Tuesday, August 5, 2008
“Fashion, Maternity or Otherwise, Makes No Sense”
A couple of weeks ago, I chuckled over a fellow columnist’s bemoaning the challenges of being “fashionably pregnant.” She said the shirts “looked like nothing more than small tents topped with ridiculous bows, and I seemed to gain 100 pounds just by putting them on.”
I remembered my own efforts to clothe my rapidly expanding body and mused about what has happened to the way we dress, in general, in the last decade or two.
I’d been trying to get pregnant for many years, so the minute I found out my eldest son was incubating, I rushed out to buy booties and maternity clothes. I was thrilled to be joining the ranks of bulging tummies. In those days, “maternity” was a special category of fashion; the clothing was designed to “draw attention from the waistline to the special glow of pregnancy.” Women’s magazines in the Seventies were kind of schizophrenic–lauding female heavy equipment operators and chiding stay-at-home moms about wasting their talents on one hand, while touting natural child birth and urging women to “free their senses” on the other.
I remember wandering through the maternity section at a local department store. I saw racks of pastel smocks embroidered with ducks and bunnies or cutsie sayings like, “My Heir is Becoming Apparent.” Donning a smock designated the wearer as “in the family way” so I bought the most obvious one I could find, gave myself a back ache poking out my stomach, and beamed with pride when somebody said, “Are you expecting?”
The pants were all alike with stretchy panels and were designed to go under the smocks without making a big deal of the whole thing. As my friend said, dresses were basically tents with lots of shirring, bows, and ruffles, all strategically placed and designed to shout “Pregnant!” while modestly covering everything.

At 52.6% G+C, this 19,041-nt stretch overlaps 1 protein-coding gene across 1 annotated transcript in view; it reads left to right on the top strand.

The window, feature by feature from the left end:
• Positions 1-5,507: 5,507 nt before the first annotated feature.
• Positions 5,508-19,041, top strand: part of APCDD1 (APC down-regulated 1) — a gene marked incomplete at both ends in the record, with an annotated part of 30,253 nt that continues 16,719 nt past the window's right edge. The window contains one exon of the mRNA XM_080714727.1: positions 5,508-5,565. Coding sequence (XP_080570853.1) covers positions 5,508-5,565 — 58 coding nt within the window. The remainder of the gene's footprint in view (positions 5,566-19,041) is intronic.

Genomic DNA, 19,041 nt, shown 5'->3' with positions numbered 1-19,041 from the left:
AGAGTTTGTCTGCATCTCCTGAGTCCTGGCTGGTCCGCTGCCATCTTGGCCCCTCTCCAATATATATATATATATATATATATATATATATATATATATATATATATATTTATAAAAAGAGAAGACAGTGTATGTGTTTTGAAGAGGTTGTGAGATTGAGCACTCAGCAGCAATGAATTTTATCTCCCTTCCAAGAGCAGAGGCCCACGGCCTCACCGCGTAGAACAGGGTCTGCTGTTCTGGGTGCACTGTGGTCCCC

I think the idea behind these fashion statements was “better pregnant than fat.” Besides, pregnant people went to the front of the line in the ladies rest room, found seats on crowded commuter trains, and, in general, enjoyed a privileged status.
Today, maternity fashions of yore seem to have given way to a more “in your face” kind of attitude. But, then, I notice that current fashions consist of little more than a few bits of cloth strategically placed, so why should the fact that a baby is “hatching” make any difference? The other day, I saw a woman in a cropped halter top and low rider pants that had to have been stapled on; her belly bulged between the two like a skin covered basketball. I wondered if she had any idea how ridiculous she looked. ... I don’t think anybody would have wanted to give her a seat on a crowded commuter train.
She strode along, holding the hand of a little girl who looked about six and must have been her daughter. The child wore a red spaghetti strap top that stopped just below her breast bone, white micro-mini shorts, and pink flip-flops. When the girl grows up, she’ll probably wear a thong bikini as a maternity outfit and call it good.
Unfortunately, this “barely there” fashion statement is far from unusual. Most young women bare their midriffs with little thought. When I shop for my granddaughters, I can rarely find anything suitable, unless I buy an extra shirt for them to wear under the top. I notice even my friends from church let their babies and little children wear skimpy sun dresses and go swimming in bikinis. These same women will struggle with their teenaged daughters who will wonder why skimpy sun-dresses, strapless formals and bikinis are now off limits.
If we ever needed Help From Above, we sure need it when we decide what to put on our bodies–and the bodies of our children! I hope you consider the example and precedents you’re setting when you wear revealing fashions or dress your little girl like a miniature street walker.
Does all this bother the rest of you? Or am I just pretty much out of step with today's world?